If someone could tell me more about the numbing patch, I'd sure appreciate it. What is it called? Do I need a perscription? I want to get her tested, please help. For those that already chimed in, thanks. Anything to pick up over the counter?

The blood draw office suggested getting her tested between 10:00 and 2:30,most techs on duty. But 2:30 was a bad time. So should I just take her back at 8:30 with no numbing patch or call ped for numbing patch or what? Bacause dad had no luck. I just can't not test her because she's stubborn. They wanted to do her hand and she'd have no part of it. She's a six yr old swimmer, very strong! So it would take 10 techs to hold her. I want to get rid of all the gluten bread that is everywhere for my safety and know first I should test her.
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#7 Roda

 
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Posted 20 August 2011 - 01:04 PM

I have no idea what the patch was or called. I'd never seen it before. It's worth a call to the peds office and ask about it or the laboratory.
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Me:
Celiac disease(positive blood work/biopsy- 10/2008), gluten free oat intolerent, Hashimoto's Thyroiditis/Disease, Raynaud's Disease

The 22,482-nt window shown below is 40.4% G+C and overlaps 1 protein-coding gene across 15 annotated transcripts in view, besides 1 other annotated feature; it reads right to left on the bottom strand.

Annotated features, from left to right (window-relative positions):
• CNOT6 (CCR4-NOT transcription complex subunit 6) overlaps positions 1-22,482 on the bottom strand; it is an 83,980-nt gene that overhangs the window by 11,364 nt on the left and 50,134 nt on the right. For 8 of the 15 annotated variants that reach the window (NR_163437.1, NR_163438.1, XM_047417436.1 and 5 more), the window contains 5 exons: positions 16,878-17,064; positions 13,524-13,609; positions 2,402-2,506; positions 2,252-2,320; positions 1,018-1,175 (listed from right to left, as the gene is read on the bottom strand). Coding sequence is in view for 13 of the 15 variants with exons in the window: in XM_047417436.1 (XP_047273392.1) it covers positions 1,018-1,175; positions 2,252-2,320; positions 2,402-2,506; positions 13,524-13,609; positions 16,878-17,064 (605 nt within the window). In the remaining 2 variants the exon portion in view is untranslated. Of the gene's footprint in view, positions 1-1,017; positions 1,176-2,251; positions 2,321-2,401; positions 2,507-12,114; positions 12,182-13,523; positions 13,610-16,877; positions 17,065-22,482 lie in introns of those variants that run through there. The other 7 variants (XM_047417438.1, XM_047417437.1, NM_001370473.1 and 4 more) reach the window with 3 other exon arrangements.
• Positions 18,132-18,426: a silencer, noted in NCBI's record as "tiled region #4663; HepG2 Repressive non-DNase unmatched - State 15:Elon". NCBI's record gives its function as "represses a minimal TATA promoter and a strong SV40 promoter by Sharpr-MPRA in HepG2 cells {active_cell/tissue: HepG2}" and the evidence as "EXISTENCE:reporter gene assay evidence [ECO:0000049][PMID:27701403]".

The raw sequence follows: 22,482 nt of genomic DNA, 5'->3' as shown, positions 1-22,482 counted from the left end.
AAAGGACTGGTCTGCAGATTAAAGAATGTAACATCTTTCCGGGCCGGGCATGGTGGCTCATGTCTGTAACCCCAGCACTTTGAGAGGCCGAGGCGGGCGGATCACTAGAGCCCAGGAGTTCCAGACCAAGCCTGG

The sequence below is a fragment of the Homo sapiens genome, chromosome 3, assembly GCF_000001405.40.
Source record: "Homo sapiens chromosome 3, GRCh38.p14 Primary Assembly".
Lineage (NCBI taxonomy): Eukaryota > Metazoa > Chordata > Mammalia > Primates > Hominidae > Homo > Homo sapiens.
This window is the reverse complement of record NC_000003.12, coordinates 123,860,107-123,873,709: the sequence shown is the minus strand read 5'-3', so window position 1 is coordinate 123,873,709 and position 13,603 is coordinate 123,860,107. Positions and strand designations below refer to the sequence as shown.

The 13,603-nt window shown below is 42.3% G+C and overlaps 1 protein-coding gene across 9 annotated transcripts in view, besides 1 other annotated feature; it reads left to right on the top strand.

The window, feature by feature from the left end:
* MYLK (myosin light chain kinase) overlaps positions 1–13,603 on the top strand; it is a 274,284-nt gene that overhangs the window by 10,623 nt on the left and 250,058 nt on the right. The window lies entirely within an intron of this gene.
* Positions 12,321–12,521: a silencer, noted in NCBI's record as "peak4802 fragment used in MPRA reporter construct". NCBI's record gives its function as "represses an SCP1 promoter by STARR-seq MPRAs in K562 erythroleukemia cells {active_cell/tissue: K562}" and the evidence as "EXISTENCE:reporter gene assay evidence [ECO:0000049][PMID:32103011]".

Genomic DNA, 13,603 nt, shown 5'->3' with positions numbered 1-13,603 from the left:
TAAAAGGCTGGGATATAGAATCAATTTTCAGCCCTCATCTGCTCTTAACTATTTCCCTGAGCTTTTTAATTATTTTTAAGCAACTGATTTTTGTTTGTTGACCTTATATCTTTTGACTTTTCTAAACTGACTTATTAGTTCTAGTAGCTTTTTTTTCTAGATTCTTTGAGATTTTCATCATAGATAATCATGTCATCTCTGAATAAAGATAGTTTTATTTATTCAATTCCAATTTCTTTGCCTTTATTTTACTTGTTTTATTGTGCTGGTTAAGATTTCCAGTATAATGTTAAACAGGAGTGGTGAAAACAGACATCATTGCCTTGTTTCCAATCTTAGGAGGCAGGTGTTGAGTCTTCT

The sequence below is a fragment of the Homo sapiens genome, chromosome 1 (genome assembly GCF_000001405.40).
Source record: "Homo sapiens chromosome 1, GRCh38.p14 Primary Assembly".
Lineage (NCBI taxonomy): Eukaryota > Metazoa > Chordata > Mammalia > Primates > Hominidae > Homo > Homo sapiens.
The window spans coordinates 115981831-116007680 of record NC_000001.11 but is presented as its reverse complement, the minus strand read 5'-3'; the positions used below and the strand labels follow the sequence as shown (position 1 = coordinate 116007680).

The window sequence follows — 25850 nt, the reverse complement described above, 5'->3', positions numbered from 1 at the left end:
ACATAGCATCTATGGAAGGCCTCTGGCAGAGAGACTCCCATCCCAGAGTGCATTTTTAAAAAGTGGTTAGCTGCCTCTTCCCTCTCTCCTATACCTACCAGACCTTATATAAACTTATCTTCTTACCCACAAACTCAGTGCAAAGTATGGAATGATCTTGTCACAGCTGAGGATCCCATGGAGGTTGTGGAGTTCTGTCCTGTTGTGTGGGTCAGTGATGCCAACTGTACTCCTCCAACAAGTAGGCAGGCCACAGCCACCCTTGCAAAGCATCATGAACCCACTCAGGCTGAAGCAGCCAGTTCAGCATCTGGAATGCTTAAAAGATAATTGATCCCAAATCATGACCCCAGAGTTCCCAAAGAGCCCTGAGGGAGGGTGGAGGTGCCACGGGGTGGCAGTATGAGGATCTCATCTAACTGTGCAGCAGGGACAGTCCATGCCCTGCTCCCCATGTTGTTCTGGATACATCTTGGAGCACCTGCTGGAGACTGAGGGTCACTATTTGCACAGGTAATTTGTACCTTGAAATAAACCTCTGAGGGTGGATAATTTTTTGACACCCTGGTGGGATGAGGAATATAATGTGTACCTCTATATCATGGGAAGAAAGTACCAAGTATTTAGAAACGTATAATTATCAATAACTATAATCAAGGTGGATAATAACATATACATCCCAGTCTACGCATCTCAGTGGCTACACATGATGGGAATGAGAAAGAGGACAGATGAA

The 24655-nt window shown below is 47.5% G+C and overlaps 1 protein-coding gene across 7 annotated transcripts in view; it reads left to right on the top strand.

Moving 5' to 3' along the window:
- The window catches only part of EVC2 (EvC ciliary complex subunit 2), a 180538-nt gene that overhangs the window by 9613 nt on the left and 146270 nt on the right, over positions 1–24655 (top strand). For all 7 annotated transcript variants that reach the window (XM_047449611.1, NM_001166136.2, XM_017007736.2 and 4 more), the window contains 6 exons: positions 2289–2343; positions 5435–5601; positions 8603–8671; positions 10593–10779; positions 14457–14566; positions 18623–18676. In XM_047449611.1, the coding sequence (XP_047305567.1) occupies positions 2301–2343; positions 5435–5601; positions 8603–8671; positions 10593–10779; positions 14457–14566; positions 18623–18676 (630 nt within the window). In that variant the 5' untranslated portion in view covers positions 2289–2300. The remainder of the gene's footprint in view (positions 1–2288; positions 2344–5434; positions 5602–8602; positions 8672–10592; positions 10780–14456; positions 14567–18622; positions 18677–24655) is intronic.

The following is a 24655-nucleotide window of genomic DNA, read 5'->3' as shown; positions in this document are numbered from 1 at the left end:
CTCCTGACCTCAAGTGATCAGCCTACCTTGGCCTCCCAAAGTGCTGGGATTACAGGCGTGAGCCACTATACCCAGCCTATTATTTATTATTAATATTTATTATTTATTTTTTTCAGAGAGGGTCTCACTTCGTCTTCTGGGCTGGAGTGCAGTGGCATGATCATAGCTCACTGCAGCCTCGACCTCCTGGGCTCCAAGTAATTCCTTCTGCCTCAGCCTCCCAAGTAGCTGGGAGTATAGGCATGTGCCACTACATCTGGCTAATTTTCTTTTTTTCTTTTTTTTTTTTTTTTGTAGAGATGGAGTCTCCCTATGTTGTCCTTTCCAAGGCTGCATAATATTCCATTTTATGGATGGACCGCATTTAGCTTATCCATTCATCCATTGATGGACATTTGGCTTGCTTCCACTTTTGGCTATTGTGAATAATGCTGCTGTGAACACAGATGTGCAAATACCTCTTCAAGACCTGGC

DS2(age 9):
celiac disease(positive IgA tTG, no biopsy- 11/2010)


DS1(age 13):
repeated negative bloodwork and negative EGD/biopsy. Started on a gluten free trial(8/2011). He has decided to stay gluten free due to all of the improvements he has experienced on the diet.


#8 StephanieL

 
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Posted 20 August 2011 - 01:07 PM

Buzzy for Pain relief

I have heard great things about this on my allergy boards. I considered getting one for DS but he has become an old pro (at 4, which makes me as a Mom really sad) at blood draws. I just learned about it and the science behind it is pretty good (having been in the health care field and involved with pain management for a while).
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#9 kareng

 
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Posted 20 August 2011 - 02:13 PM

There is stuff they put on the skin to numb it before they put in stitches or IVs. The doctors office should know.
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santa-dance.gif

 

Once again, we come to the Holiday Season, a deeply religious time that each of us observes, in his own way, by going to the mall of his choice. - Dave Barry
 
“The main reason Santa is so jolly is because he knows where all the bad girls live.”  - George Carlin
 
“One can never have enough socks," said Dumbledore. "Another Christmas has come and gone and I didn't get a single pair. People will insist on giving me books.”  - J.K. Rowling, Harry Potter and The Sorcerer's Stone